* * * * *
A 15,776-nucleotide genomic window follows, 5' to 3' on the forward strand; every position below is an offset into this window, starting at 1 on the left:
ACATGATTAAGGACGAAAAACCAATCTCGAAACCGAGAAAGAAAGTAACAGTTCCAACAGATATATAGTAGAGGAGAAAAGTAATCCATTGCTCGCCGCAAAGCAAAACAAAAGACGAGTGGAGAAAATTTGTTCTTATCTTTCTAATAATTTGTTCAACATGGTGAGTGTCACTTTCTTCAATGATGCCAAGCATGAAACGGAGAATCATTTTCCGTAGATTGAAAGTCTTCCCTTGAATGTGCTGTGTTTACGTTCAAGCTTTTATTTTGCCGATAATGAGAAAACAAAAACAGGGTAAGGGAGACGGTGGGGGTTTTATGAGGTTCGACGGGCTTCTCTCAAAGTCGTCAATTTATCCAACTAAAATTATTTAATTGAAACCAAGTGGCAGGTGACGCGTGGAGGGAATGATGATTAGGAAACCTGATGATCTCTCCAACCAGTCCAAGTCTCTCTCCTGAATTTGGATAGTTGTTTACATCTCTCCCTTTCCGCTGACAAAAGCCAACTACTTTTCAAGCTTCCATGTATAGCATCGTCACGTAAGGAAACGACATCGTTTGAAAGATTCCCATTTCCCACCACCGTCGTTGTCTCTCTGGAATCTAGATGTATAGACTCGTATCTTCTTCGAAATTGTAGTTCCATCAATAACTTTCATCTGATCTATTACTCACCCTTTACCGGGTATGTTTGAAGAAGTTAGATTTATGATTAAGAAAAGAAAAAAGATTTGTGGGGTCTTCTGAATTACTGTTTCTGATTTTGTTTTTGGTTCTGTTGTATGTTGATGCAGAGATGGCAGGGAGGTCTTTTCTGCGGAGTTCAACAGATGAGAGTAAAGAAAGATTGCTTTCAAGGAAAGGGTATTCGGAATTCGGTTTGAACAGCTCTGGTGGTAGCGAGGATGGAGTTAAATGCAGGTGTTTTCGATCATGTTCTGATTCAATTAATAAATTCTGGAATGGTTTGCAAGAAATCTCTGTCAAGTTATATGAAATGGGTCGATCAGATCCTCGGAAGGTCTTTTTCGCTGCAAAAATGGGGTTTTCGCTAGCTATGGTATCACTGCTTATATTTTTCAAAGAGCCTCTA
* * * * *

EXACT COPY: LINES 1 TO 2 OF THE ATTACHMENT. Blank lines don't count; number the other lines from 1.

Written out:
A 15,776-nucleotide genomic window follows, 5' to 3' on the forward strand; every position below is an offset into this window, starting at 1 on the left:
ACATGATTAAGGACGAAAAACCAATCTCGAAACCGAGAAAGAAAGTAACAGTTCCAACAGATATATAGTAGAGGAGAAAAGTAATCCATTGCTCGCCGCAAAGCAAAACAAAAGACGAGTGGAGAAAATTTGTTCTTATCTTTCTAATAATTTGTTCAACATGGTGAGTGTCACTTTCTTCAATGATGCCAAGCATGAAACGGAGAATCATTTTCCGTAGATTGAAAGTCTTCCCTTGAATGTGCTGTGTTTACGTTCAAGCTTTTATTTTGCCGATAATGAGAAAACAAAAACAGGGTAAGGGAGACGGTGGGGGTTTTATGAGGTTCGACGGGCTTCTCTCAAAGTCGTCAATTTATCCAACTAAAATTATTTAATTGAAACCAAGTGGCAGGTGACGCGTGGAGGGAATGATGATTAGGAAACCTGATGATCTCTCCAACCAGTCCAAGTCTCTCTCCTGAATTTGGATAGTTGTTTACATCTCTCCCTTTCCGCTGACAAAAGCCAACTACTTTTCAAGCTTCCATGTATAGCATCGTCACGTAAGGAAACGACATCGTTTGAAAGATTCCCATTTCCCACCACCGTCGTTGTCTCTCTGGAATCTAGATGTATAGACTCGTATCTTCTTCGAAATTGTAGTTCCATCAATAACTTTCATCTGATCTATTACTCACCCTTTACCGGGTATGTTTGAAGAAGTTAGATTTATGATTAAGAAAAGAAAAAAGATTTGTGGGGTCTTCTGAATTACTGTTTCTGATTTTGTTTTTGGTTCTGTTGTATGTTGATGCAGAGATGGCAGGGAGGTCTTTTCTGCGGAGTTCAACAGATGAGAGTAAAGAAAGATTGCTTTCAAGGAAAGGGTATTCGGAATTCGGTTTGAACAGCTCTGGTGGTAGCGAGGATGGAGTTAAATGCAGGTGTTTTCGATCATGTTCTGATTCAATTAATAAATTCTGGAATGGTTTGCAAGAAATCTCTGTCAAGTTATATGAAATGGGTCGATCAGATCCTCGGAAGGTCTTTTTCGCTGCAAAAATGGGGTTTTCGCTAGCTATGGTATCACTGCTTATATTTTTCAAAGAGCCTCTA